For such a complex device, the traditional approach of building and evaluating a series of physical prototypes is all but out of the question because of the complexity and relationships among the many physics-based factors that impact device performance.

The team used the software to model the energy radiator and test designs that incorporated radiometric sensing in the same device. They simulated coupled thermal and electromagnetic effects around the radiative probe hardware to determine radiometric performance under different conditions (See Figure 3).

Ladtkow analyzed heat transfer in living tissue using a bioheat equation, which included a perfusion term, to account for blood flow cessation once the tissue coagulated (See Figure 4). This helped his team understand heat transport to cells around the tumor and predict the temperature distribution to ensure efficient and predictable energy delivery.

He performed other studies as well: investigations of temperature dependence of reaction rates (to understand the size of the ablation zone); radiometry modeling to determine how much energy enters the tissue and how much is reflected back into the radiator; and liquid-to-gas phase-change dynamics (See Figure 5). “The latter is critical to knowing what the wave pattern will look like, because knowing how much water is in the tissue is critical to knowing how a radiometer will behave, because of the change in wavelength,” he said.

Fig. 6 – A weighted error plot. Blue areas indicate regions where reflected power is low for delivered ablation energy and also where the receiver quality is good. They represent antenna configurations that are both good ablation devices and good radiometers.

Simulation showed that lengthening the proximal radiating section (PRS) and shortening the distal radiating section (DRS) of an antenna would produce an efficient ablation radiator and an efficient receiver. These studies resulted in versions of a prototype ablation radiator with an integrated radiometer, along with results showing the performance of the integrated probe. (See Figure 6)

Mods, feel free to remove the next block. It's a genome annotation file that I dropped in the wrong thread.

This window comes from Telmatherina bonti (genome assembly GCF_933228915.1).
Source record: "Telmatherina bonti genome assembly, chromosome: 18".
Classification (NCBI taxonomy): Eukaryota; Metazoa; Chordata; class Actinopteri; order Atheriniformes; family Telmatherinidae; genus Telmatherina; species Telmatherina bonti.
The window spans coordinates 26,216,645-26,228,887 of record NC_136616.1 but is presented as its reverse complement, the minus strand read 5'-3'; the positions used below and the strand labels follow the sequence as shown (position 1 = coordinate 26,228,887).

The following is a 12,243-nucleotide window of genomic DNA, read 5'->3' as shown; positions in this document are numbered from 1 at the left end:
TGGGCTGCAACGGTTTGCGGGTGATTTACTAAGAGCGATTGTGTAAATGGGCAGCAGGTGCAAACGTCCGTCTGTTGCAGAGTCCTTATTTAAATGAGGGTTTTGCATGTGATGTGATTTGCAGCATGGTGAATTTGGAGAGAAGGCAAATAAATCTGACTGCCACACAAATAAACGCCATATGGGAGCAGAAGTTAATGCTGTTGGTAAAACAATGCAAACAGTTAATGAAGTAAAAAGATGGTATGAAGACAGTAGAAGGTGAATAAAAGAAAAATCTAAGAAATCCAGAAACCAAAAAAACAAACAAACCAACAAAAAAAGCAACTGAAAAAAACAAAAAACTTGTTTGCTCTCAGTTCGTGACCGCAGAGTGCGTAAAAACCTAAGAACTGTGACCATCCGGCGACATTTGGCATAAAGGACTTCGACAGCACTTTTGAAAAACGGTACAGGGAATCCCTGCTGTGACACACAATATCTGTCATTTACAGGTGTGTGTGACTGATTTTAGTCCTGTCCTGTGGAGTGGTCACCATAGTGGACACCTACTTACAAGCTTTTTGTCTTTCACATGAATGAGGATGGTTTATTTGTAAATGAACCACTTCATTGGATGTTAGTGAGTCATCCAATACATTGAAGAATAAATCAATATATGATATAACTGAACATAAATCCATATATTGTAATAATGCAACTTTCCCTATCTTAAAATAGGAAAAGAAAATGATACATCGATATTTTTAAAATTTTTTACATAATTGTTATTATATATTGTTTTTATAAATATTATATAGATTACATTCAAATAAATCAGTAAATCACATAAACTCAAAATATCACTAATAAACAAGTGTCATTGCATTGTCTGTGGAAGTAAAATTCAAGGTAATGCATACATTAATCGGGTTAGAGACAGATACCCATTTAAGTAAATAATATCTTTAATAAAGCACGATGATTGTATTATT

From Impossible to Possible

“Without COMSOL to help us perform these analyses, it simply would be impossible to do enough experiments to find an optimum solution that integrates an emitter and a receiver. COMSOL helps us see that certain architectures—which we’d never have investigated otherwise—might make an integrated device possible,” Ladtkow continued.

His team uses COMSOL software in conjunction with MATLAB ® software, and he said that the combination gives him a powerful ability to optimize complex models with highly sophisticated algorithms quickly and easily. He also hopes to integrate the Application Builder available in COMSOL Multiphysics into their modeling workflow. This would enable the team to create simulation apps allowing partners to test and verify different designs, while protecting their proprietary models.

“Based on our simulations, we are now realizing the potential to introduce ablation devices that will allow clinicians to not only deliver a precise energy dose, but also monitor ablations in real time,” Ladtkow said. “Multiphysics simulation enabled the rapid development, evaluation, and optimization of our design, which would not have been possible otherwise.”

This article was written by Valerio Marra, Technical Marketing Manager, COMSOL Inc., Burlington, MA. For more information, Click Here .